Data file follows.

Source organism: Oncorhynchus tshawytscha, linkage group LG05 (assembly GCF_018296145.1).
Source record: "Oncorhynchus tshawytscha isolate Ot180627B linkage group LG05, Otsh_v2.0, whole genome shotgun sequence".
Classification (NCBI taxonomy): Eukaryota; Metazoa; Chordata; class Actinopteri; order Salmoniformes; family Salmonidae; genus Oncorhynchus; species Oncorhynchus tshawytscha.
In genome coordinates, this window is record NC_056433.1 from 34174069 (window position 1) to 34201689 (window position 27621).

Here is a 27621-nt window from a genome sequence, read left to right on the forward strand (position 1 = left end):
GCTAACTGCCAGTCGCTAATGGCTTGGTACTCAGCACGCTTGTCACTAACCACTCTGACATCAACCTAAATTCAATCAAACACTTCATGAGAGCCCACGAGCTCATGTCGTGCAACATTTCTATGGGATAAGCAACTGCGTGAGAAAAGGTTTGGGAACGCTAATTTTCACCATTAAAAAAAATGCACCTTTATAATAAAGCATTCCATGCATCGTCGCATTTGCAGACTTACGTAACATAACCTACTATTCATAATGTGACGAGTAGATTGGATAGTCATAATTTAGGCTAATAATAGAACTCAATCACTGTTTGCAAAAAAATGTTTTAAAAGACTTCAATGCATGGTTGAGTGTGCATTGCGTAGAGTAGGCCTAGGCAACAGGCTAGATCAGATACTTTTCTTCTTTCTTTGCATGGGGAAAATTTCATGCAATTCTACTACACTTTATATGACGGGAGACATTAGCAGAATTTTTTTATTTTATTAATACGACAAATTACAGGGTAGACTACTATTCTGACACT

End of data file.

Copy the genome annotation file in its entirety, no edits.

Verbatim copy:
Source organism: Oncorhynchus tshawytscha, linkage group LG05 (assembly GCF_018296145.1).
Source record: "Oncorhynchus tshawytscha isolate Ot180627B linkage group LG05, Otsh_v2.0, whole genome shotgun sequence".
Classification (NCBI taxonomy): Eukaryota; Metazoa; Chordata; class Actinopteri; order Salmoniformes; family Salmonidae; genus Oncorhynchus; species Oncorhynchus tshawytscha.
In genome coordinates, this window is record NC_056433.1 from 34174069 (window position 1) to 34201689 (window position 27621).

Here is a 27621-nt window from a genome sequence, read left to right on the forward strand (position 1 = left end):
GCTAACTGCCAGTCGCTAATGGCTTGGTACTCAGCACGCTTGTCACTAACCACTCTGACATCAACCTAAATTCAATCAAACACTTCATGAGAGCCCACGAGCTCATGTCGTGCAACATTTCTATGGGATAAGCAACTGCGTGAGAAAAGGTTTGGGAACGCTAATTTTCACCATTAAAAAAAATGCACCTTTATAATAAAGCATTCCATGCATCGTCGCATTTGCAGACTTACGTAACATAACCTACTATTCATAATGTGACGAGTAGATTGGATAGTCATAATTTAGGCTAATAATAGAACTCAATCACTGTTTGCAAAAAAATGTTTTAAAAGACTTCAATGCATGGTTGAGTGTGCATTGCGTAGAGTAGGCCTAGGCAACAGGCTAGATCAGATACTTTTCTTCTTTCTTTGCATGGGGAAAATTTCATGCAATTCTACTACACTTTATATGACGGGAGACATTAGCAGAATTTTTTTATTTTATTAATACGACAAATTACAGGGTAGACTACTATTCTGACACT